UPDATE: Afghanistan continues to be a controversial “roller coaster.” Although Obama has tripled the number of U.S. soldiers there, “The conduct of a counterinsurgency operation is a roller coaster experience. There are setbacks as well as areas of progress or successes,” according to Gen. David Petraeus.

Also strategically controversial is Obama’s order to begin reducing American forces by July, 2011. According the the Los Angeles Times, (6/13/10; J. Barnes), “Petraeus did not elaborate on his own reservations and left the hearing moments later after becoming ill. But Sen. John McCain (R-Ariz.) said he was worried that the timeline had undercut Afghan President Hamid Karzai’s support for the U.S.-led war effort.”

d) Something New — Widespread questions about Obama’s leadership capability arise.

UPDATE: This has centered on his administration’s slow response to the catastrophic Gulf of Mexico BP oil spill, and goes to the core of his ability to function as a visionary president.

For example, the New York Times (6/13/10) had several complaints.

It certainly should not have taken days for Mr. Obama to get publicly involved in the oil spill … It took too long for Mr. Obama to say that the Coast Guard and not BP was in charge … These are matters of competence and leadership. It;s time for Mr. Obama to decisively show both.

Response from Obama’s supporters to his first Oval Office television address was likewise unfavorable. For example, Chris Matthews (MSNBC) said, “I don’t sense executive command.” Maureen Dowd (NYT) commented that, “instead of the fairy dust of hopefulness there’s the bitter draught of helplessness.” And Time’s Mark Halperin described his own, “fierce, unforeseen disappointment.” With friends like that you can imagine the shots from the Right.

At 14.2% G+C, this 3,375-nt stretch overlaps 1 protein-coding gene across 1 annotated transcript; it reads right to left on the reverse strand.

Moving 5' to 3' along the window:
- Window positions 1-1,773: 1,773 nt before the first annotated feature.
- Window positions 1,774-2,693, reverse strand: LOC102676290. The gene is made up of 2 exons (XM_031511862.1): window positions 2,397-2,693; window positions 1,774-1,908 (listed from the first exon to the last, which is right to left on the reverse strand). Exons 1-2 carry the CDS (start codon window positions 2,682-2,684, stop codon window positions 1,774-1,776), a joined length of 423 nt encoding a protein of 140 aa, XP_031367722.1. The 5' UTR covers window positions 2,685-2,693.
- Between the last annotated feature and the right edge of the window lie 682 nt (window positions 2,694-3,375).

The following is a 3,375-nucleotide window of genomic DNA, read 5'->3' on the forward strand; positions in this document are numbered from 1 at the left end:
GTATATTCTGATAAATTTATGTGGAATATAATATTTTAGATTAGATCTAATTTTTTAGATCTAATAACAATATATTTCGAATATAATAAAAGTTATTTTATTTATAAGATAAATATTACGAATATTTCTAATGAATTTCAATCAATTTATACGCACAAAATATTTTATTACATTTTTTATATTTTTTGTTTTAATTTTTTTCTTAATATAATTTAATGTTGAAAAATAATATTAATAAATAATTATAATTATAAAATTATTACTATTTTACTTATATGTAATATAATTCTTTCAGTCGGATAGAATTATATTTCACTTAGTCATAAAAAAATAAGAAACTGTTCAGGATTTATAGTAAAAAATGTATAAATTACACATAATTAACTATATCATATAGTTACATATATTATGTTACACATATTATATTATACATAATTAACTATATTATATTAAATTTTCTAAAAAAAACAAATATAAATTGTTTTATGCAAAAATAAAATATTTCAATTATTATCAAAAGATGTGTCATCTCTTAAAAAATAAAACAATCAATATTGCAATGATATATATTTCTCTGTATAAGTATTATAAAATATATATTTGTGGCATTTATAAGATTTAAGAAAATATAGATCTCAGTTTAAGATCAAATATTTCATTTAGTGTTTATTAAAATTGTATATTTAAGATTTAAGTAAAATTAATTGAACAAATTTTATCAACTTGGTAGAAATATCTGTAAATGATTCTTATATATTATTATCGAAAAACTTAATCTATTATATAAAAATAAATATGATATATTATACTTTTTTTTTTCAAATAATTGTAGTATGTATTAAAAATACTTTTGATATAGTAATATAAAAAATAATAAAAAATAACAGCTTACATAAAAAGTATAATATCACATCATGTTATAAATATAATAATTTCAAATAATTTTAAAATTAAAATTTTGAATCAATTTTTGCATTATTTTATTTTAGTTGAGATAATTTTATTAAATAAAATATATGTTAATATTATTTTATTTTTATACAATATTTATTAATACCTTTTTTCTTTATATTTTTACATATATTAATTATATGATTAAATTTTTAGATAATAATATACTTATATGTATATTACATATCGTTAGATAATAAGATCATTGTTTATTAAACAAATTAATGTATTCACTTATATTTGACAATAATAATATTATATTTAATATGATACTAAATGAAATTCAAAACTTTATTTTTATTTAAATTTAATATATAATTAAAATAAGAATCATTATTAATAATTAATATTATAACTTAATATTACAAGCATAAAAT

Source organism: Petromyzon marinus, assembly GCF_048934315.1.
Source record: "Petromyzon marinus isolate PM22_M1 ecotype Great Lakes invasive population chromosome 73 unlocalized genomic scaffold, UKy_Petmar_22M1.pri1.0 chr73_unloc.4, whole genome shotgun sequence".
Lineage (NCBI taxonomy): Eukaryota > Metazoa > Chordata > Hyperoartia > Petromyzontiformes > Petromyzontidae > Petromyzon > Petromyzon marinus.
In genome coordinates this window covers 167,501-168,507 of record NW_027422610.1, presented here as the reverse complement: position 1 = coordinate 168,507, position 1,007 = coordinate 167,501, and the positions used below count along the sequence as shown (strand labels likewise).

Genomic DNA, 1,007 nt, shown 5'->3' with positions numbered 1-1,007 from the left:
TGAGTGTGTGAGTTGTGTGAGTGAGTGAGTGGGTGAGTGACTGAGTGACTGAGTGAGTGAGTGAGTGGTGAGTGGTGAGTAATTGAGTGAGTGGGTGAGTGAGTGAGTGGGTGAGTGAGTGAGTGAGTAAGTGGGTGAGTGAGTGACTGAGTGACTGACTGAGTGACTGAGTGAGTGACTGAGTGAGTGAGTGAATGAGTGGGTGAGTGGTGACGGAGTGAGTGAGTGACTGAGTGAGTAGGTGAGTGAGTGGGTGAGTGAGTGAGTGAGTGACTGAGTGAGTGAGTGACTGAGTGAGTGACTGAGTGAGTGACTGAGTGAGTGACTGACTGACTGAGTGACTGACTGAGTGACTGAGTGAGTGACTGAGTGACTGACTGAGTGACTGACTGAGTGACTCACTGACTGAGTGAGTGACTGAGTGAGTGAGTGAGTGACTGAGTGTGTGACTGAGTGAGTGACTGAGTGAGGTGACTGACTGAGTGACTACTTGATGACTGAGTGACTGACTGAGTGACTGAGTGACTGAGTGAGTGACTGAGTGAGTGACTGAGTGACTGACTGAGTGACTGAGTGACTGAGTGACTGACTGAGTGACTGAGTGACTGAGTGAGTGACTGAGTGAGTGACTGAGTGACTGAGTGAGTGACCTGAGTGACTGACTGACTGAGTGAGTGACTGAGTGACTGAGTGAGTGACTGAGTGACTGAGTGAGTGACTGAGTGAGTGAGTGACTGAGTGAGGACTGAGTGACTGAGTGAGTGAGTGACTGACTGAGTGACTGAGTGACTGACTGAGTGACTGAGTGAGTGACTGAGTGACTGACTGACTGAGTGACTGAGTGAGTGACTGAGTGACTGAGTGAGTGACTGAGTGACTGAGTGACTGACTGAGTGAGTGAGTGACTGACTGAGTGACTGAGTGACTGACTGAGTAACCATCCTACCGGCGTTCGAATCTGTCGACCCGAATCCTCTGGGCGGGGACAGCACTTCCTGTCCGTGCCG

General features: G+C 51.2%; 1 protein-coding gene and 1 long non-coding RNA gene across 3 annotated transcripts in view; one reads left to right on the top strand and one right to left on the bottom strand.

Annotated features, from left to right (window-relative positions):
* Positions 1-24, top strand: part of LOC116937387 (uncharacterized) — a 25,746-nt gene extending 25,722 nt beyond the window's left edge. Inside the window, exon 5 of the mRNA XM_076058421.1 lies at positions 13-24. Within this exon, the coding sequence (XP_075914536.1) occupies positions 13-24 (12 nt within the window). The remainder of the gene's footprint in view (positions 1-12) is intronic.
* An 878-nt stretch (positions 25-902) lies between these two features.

Broadening the critique to all areas of presidential leadership, Dorothy Rabinowitz (WSJ, 6/9/10) crafted the eye-catching headline, “The Alien in the White House;” not referring, of course, to his native-born status, but to “the distance between the president and the people.” And Peggy Noonan (WSJ, 6/19/10) thinks Obama is “snakebit,” in that he’s “starting to look unlucky, like Jimmy Carter.”

As before, an interesting bottomline emerges:

Re: Prospects for the New Space Age Near 2015:
Based on patterns in macroeconomic data and historical trends over the last 200 years, all realistic roads still lead to a 2015 Maslow Window featuring a Golden Age of Prosperity, Exploration, and Technology, although wildcards are possible.

Re: Mr. Obama’s Prospects:
Despite the fact that Mr. Obama is currently setting the stage for a robust, transformative new Space Age within the next 3-5 years, his presidential prospects remain uncertain and have become even more so since last September.

Obama’s long wave timing and election circumstances (i.e., panic/recession) have more parallels with the 1893-1913 Peary/Panama Maslow Window — in which a 1-term Democrat (Grover Cleveland) was replaced by a pro-prosperity Republican — than with the 1949-1969 Apollo Maslow Window of John F. Kennedy. And Obama’s continuing challenges with high unemployment, record deficits, huge budgets, Afghanistan, and now the oil spill, pose real dangers for him.

As the New York Times noted and as evidenced by Obama’s descending poll numbers, many Americans are expressing skepticism about big government and the economy. Obama will have to create prosperity — the cornerstone of the 2015 Maslow Window — and given Obama’s abilities and resources, he’s remains quite capable of doing it.

But he will have to reverse some of the above trends and perceptions.